Wednesday, August 22, 2012

#297 - Spanish Pork & Saffron Potatoes With '91 Heredia Bosconia GR


It's fiiiine and God bless those people that love it so, putting pork slogans on t-shirts, inking pigs on arms (and possibly other places, if you read the news this week - I suppose that was the next inevitable tattoo spot in this day and age) and just generally preaching from the altar of swine.

For us, it offers little. Sure, you can screw with it like no other meat (Whaaaa?), making for a blank slate on which to paint your food art. That has value. Pork is by no means valueless. We like pork in various forms. But we don't anticipate pork. Not like lamb, duck, flank, hanger, shrimp (see below), roasted chicken, you get it.

Pork is like watching Chopped to us - fine enough food TV entertainment to record and watch commercial-free but never in real time. And I've certainly never anticipated the airing and viewing of Chopped. It's sorta just 'there' with all its predictable structure and snooze-worthy content (usually halfway through the entrée course). Yet we watch, because it's on TV.

We eat pork because it's available, cheap and, at times, like this time, can satisfy the 'use stuff up' food meme of the next two weeks as we wait for vacation.

Spanished-up pork is also a good platform for Heredia reds.

And this one was.

Food:  Spanish pork and saffron potatoes

Pork shoulder roast marinated in orange juice, sherry vinegar, garlic, rosemary, bay leaves, olive oil; seared off; roasted with pancetta, figs, shallots, castelvetrano olives, smoked paprika (chicken stock and marinade dumped in). Served with swiss chard.

Saffron potatoes with mayo for dipping.

Good food full of "The Flavor." Just nothing that came close to getting under our skin and into our bones. Nice crisp on the outside, moist meat (whaaaa? - I can do this all day), good, fine...keep it.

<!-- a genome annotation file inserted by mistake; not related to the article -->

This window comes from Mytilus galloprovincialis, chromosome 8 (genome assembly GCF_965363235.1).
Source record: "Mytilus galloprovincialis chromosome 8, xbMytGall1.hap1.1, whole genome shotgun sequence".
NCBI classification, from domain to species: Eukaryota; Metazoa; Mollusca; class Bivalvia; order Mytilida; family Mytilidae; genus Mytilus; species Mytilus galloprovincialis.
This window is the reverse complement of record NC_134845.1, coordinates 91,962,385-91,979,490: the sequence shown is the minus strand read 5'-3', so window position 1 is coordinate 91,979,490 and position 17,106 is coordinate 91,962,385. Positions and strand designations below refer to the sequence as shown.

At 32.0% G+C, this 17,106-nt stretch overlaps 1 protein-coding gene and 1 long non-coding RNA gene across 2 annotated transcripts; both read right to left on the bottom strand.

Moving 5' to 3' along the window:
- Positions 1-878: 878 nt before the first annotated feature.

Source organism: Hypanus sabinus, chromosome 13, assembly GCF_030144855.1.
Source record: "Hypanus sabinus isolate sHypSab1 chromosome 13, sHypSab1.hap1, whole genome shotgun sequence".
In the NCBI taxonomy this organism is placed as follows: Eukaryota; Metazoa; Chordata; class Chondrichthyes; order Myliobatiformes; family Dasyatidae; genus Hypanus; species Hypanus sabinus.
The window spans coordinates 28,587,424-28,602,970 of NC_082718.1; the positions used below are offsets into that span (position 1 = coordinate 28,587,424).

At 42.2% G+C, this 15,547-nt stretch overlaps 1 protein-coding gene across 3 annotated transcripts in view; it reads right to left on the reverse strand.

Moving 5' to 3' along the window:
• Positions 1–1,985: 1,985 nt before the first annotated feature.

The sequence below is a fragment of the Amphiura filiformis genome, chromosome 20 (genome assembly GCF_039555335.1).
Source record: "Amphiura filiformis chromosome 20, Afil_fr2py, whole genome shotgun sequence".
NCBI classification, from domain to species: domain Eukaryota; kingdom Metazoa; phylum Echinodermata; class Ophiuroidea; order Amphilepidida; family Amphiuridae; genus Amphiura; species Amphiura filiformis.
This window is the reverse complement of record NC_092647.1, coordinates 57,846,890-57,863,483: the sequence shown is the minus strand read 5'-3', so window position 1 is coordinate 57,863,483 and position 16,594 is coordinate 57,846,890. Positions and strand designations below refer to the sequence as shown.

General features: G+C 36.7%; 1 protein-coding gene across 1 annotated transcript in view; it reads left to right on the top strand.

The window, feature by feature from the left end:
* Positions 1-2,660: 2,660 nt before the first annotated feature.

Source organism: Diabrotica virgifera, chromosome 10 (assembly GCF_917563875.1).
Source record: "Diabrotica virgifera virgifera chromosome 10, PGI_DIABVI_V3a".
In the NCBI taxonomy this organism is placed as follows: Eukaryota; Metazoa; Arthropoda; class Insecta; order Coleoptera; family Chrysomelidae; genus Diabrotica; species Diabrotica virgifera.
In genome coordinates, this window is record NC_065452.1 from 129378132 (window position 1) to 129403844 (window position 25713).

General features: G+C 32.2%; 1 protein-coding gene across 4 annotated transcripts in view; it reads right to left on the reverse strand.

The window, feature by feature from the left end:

In our pork adventures, there are times when we say, "That was good pork!" Other times, pork tastes like a reminder why we don't need pork. This one approached the latter.

But everything in this pork coaxed everything out of the wine get it to a place of fullest expression.

Unfortunately, we didn't particularly love that, either.

Wine:  1991 López de Heredia Bosconia Gran Reserva ($114 - Crush)

A orangish tint forming around the rim in the glass but only a wee hint of browning in the overall redness. Middle-aged wine that still shows some hops on the court but starts to lag on the fast break around the third game of pickup ball.

All the old-style Rioja goodness in the glass, showing cherries, orange peel, tobacco, leather, cedar, herbs. Just a bit obvious upfront. And upfront overall. From the mid-palate to the finish, too much simplicity. All cherries and cedar and a bit flat to boot. Very little persistence or personality on the finish. A lot to like here but little to love, like a movie with a promising first half-hour that can't keep up that pace.

All that said, still nice stuff. We just missed the Heredia story their wines usually tell from start to finish.

Pairing: 88 Technically good but not something we'd ever crave

The wine by itself revealed all the misses I just talked about in spades.

With the food, a nice complexity and interplay between all the wine's elements formed with some length showing up but it felt a tad strained, like we should feel grateful for what changed and approached a nice pairing. Just wasn't three bills good.

Proper food for the wine here. We just weren't inspired by it.

Lunch: Jamie Oliver peri-peri shrimp and marinated zucchini salad with a 2010 Viña Mein Domillar Ribeiro ($17 - Binny's) was inspiring in ways. Because it's delicious shrimp with a kick, a surprisingly delicious zucchini salad that accented the zucchini-ness perfectly and a wine that was all quality river water.

Not Mississippi bank river water that's been sullied with sewer stank but the good mid-channel-at-its-widest-point crisp and sparkly river water that almost (almost) tastes drinkable. It has a quality, one that evokes childhood tubing wipeouts and cruising in a flatboat on a scorchingly hot day and needing to cool yourself off with a leanover into the splashback. Good stuff, that. All that in the wine with a light honeydew-apple-peachy quality, good balance, proper acid and a darker, almost smoky finish with a slight barrel-aged roundness. A treixadura-heavy white blend with loureiro, lado, albariño and chardonnay making up the rest. Intriguing guts from Galicia.

Slid right into the peri-peri shrimp (sauce recipe here) in admirable ways. Nothing explosive or fancy but nothing un-fancy either. Just a nice compliment, adding some originality, to a great lunch favorite. And can't recommend the zucchini salad more highly. Definition of summer-fresh.  Pairing Score: 90

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